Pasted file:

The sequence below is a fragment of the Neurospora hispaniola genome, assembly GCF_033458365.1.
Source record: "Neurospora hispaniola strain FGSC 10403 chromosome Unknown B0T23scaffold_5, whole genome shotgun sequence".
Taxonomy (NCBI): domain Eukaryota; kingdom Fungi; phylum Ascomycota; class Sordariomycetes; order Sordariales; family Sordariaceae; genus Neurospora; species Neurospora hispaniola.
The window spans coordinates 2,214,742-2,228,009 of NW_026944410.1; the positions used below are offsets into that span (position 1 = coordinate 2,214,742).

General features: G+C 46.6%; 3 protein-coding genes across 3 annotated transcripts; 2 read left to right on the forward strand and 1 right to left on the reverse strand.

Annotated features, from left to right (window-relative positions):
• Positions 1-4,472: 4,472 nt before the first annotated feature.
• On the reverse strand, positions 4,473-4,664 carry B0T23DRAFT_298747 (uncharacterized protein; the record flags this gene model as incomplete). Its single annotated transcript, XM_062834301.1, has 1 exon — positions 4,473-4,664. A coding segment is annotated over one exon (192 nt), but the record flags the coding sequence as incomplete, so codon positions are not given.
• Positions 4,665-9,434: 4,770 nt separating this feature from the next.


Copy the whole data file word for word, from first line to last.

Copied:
The sequence below is a fragment of the Neurospora hispaniola genome, assembly GCF_033458365.1.
Source record: "Neurospora hispaniola strain FGSC 10403 chromosome Unknown B0T23scaffold_5, whole genome shotgun sequence".
Taxonomy (NCBI): domain Eukaryota; kingdom Fungi; phylum Ascomycota; class Sordariomycetes; order Sordariales; family Sordariaceae; genus Neurospora; species Neurospora hispaniola.
The window spans coordinates 2,214,742-2,228,009 of NW_026944410.1; the positions used below are offsets into that span (position 1 = coordinate 2,214,742).

General features: G+C 46.6%; 3 protein-coding genes across 3 annotated transcripts; 2 read left to right on the forward strand and 1 right to left on the reverse strand.

Annotated features, from left to right (window-relative positions):
• Positions 1-4,472: 4,472 nt before the first annotated feature.
• On the reverse strand, positions 4,473-4,664 carry B0T23DRAFT_298747 (uncharacterized protein; the record flags this gene model as incomplete). Its single annotated transcript, XM_062834301.1, has 1 exon — positions 4,473-4,664. A coding segment is annotated over one exon (192 nt), but the record flags the coding sequence as incomplete, so codon positions are not given.
• Positions 4,665-9,434: 4,770 nt separating this feature from the next.